Overwatch: The process of watching from a high position another group of soldiers who are involved in a military activity and giving them support if necessary.”*
Overwatch is a relatively common mission given to military units both large and small that comes with a special significance for those entrusted with carrying it out. In a sentence, the mission tells the unit being supported “We’ve got your back.”
One such overwatch mission I carried out has stuck with me to this day.
In 1997 while supporting peacekeeping operations in the war-torn country of Bosnia-Herzegovina I served as an infantry platoon leader responsible for peacekeeping operations in a sector of the US military area covering hundred square miles. As a young military leader and officer newly minted and responsible for 30+ young men on a potentially dangerous mission, my job was terrifying and exhilarating at the same time. Terrifying because of the fear of failure as a leader, but exhilarating because this was a true “real world mission” as we liked to say in the Army – not a training mission. Every day when we left the gate of our tiny military base the true nature of the horrific desolation, ethnic cleansing and genocide visited on the people of this ancient and once peaceful land was evident. Although my platoon was given unprecedented freedom and autonomy to carry out a mission of surveying the area and providing peace through presence, our primary mission was ensuring basic security for the local people.
The perpetrators of some of these horrific crimes were still at large, and rumored to be hiding among the people and we were worried that they might try to retaliate for our presence. One such militia group known as Arkan’s Tigers, perpetrated some of the most horrific atrocities and the true extent of their crimes may never be known. We could see graffiti scrawled and spray painted on abandoned buildings that let us know that their supporters or sympathizers were still active in the area and we were always wary. Every day we passed one abandoned building where the gaping empty doorway was surrounded by hundreds of tiny blotches that appeared to have been poorly and hastily plastered over. A simple one room, single story concrete building abandoned in a field of weeds. We learned from our interpreter who was an ethnic Croat (whose family fled the ethnic cleansing), that this building was the site of one of many massacres that occurred in this area. They related with much stoicism that over 160 people were herded into this building, and then militia gunmen fired machine guns into the open door away until everyone was dead. The bullet riddled wall was a silent testament to one of the many horrific events that scarred the people we saw and spoke to every day. I have a picture of that doorway in a scrapbook at home and the memories it transmits stay with me to this day.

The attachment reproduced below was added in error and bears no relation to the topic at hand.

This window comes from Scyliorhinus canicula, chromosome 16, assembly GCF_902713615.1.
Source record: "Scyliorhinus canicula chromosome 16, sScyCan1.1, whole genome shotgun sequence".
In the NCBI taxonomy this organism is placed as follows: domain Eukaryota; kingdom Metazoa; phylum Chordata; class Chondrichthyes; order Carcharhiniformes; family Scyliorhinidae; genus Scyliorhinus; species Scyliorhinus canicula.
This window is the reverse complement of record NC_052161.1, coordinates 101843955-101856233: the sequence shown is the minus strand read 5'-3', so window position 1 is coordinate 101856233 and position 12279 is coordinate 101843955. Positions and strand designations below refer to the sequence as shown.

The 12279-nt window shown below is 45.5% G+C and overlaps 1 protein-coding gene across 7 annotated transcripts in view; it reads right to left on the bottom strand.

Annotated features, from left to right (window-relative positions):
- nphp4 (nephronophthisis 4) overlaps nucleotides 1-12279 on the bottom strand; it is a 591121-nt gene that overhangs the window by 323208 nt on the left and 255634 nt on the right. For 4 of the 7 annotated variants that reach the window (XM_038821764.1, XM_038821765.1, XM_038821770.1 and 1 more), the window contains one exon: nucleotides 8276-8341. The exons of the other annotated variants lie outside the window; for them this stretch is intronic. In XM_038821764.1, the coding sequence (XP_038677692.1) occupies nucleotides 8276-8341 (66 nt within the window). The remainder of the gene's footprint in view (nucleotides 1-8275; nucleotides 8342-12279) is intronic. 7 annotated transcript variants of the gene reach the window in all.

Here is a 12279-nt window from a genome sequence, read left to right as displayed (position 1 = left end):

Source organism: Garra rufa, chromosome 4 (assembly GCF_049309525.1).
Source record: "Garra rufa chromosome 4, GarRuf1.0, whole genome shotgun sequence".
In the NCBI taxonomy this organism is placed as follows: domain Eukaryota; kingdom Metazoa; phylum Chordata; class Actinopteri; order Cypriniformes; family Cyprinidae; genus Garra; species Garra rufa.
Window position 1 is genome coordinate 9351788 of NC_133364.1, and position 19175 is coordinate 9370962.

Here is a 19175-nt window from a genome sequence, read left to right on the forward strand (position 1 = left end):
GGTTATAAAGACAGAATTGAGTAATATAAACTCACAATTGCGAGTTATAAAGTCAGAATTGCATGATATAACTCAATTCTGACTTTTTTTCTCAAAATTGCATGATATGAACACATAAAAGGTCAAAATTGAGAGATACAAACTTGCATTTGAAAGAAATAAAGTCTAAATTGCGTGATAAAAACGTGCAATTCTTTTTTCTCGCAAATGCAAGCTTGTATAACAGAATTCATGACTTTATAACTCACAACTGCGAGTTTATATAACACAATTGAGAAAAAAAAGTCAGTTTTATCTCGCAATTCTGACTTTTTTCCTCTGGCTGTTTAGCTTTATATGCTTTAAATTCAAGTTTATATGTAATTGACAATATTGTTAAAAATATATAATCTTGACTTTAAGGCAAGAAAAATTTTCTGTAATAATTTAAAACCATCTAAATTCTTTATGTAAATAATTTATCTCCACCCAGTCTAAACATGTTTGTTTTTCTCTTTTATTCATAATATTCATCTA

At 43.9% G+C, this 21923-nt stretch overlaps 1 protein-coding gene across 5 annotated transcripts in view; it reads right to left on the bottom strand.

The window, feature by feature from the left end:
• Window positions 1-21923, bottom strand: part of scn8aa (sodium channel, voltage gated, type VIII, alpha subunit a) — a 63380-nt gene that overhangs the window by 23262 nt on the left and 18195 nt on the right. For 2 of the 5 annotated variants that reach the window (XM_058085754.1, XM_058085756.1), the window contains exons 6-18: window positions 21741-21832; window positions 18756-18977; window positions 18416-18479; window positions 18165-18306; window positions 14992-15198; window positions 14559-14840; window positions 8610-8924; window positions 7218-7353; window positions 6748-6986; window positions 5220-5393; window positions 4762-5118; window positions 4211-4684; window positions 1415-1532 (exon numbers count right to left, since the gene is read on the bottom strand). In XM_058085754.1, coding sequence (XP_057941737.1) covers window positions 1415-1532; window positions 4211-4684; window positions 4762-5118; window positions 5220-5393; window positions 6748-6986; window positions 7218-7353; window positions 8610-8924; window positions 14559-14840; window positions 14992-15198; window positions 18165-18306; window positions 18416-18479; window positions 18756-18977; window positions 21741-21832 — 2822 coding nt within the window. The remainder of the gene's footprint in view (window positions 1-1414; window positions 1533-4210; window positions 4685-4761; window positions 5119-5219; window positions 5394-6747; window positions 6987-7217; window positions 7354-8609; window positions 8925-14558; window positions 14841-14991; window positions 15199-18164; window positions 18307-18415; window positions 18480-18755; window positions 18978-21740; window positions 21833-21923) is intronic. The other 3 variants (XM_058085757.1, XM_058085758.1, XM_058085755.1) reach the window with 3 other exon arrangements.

On this particular day our unit was tasked with providing security of a town in our area that was supposed to have a large protest that could possibly turn violent. Two platoons would be in and around the outskirts of the town. It was a grubby town, down in a bowl of sullen gray hills and out of radio contact with the outside world. This was before cell phones and satellite radio were available to small units. My platoon’s mission was “Overwatch”. We would be situated on the highest hill in the area as backup and to provide a “re-transmission” post so that our platoons in the town could communicate with Headquarters miles and hours away in real time. A mission like that could be very boring, but I remember the cameraderie that day and the cold. It was a winter’s day and we bought some firewood from a local woodsman and soon had a merry fire going on the hilltop. Our four dark-green camouflaged Humvees were arranged in a clearing, facing out in a rough perimeter, two soldiers manning turret machine guns. The rest of the men took turns warming their hands by the fire, listening to the radio and telling tall tales. I remember a fellow Lieutenant, Frank who I got to know well. We swapped officer stories and joked with the men. After a time I felt the urge for coffee and got out my “coffee kit”, a small Coleman stove, propane and a steel canteen cup. The burner nestled in a small cardboard box reinforced with dull green duct tape and lit up with a dull hissing blue tongue of flame that soon lit the burner cherry red. I warmed my hands as I poured water from a canteen into the cup. All this balanced on the floor of the Humvee by the open door passenger door as I sat with ear for the radio the other chatting with Frank. When the water was boiling merrily I added an instant coffee packet and a packet of hot chocolate. Instantly the fragrance of the cocoa and bitter coffee mingled with the Humvee exhaust and woodsmoke, and as I wrapped my fingers gingerly around the odd, bean shaped steel canteen, all was right with the world.
The overwatch mission ended without incident, word came over the radio that the protests ended without bloodshed and our soldiers were pulling back and heading home. The fog rolled in as we gingerly navigated the tiny country roads, vacant, destroyed homes like gaping mouths in the looming dark..
A military term, and the topic of William Safire’s October 14, 2007 On Language column.*